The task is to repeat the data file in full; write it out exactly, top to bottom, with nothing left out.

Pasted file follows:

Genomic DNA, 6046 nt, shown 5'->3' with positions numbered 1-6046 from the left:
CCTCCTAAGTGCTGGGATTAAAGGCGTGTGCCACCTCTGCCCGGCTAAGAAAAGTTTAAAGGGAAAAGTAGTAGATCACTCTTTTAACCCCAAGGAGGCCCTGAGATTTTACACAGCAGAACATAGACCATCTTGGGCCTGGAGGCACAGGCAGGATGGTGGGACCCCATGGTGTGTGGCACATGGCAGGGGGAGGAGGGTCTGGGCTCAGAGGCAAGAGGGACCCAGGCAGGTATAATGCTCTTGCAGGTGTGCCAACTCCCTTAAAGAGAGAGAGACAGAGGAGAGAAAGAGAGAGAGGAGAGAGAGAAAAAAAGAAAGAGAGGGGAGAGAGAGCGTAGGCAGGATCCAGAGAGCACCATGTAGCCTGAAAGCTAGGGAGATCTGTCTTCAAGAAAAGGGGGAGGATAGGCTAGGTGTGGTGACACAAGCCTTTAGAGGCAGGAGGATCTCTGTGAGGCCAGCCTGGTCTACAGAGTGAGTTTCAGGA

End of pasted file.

Genomic DNA, 6046 nt, shown 5'->3' with positions numbered 1-6046 from the left:
CCTCCTAAGTGCTGGGATTAAAGGCGTGTGCCACCTCTGCCCGGCTAAGAAAAGTTTAAAGGGAAAAGTAGTAGATCACTCTTTTAACCCCAAGGAGGCCCTGAGATTTTACACAGCAGAACATAGACCATCTTGGGCCTGGAGGCACAGGCAGGATGGTGGGACCCCATGGTGTGTGGCACATGGCAGGGGGAGGAGGGTCTGGGCTCAGAGGCAAGAGGGACCCAGGCAGGTATAATGCTCTTGCAGGTGTGCCAACTCCCTTAAAGAGAGAGAGACAGAGGAGAGAAAGAGAGAGAGGAGAGAGAGAAAAAAAGAAAGAGAGGGGAGAGAGAGCGTAGGCAGGATCCAGAGAGCACCATGTAGCCTGAAAGCTAGGGAGATCTGTCTTCAAGAAAAGGGGGAGGATAGGCTAGGTGTGGTGACACAAGCCTTTAGAGGCAGGAGGATCTCTGTGAGGCCAGCCTGGTCTACAGAGTGAGTTTCAGGA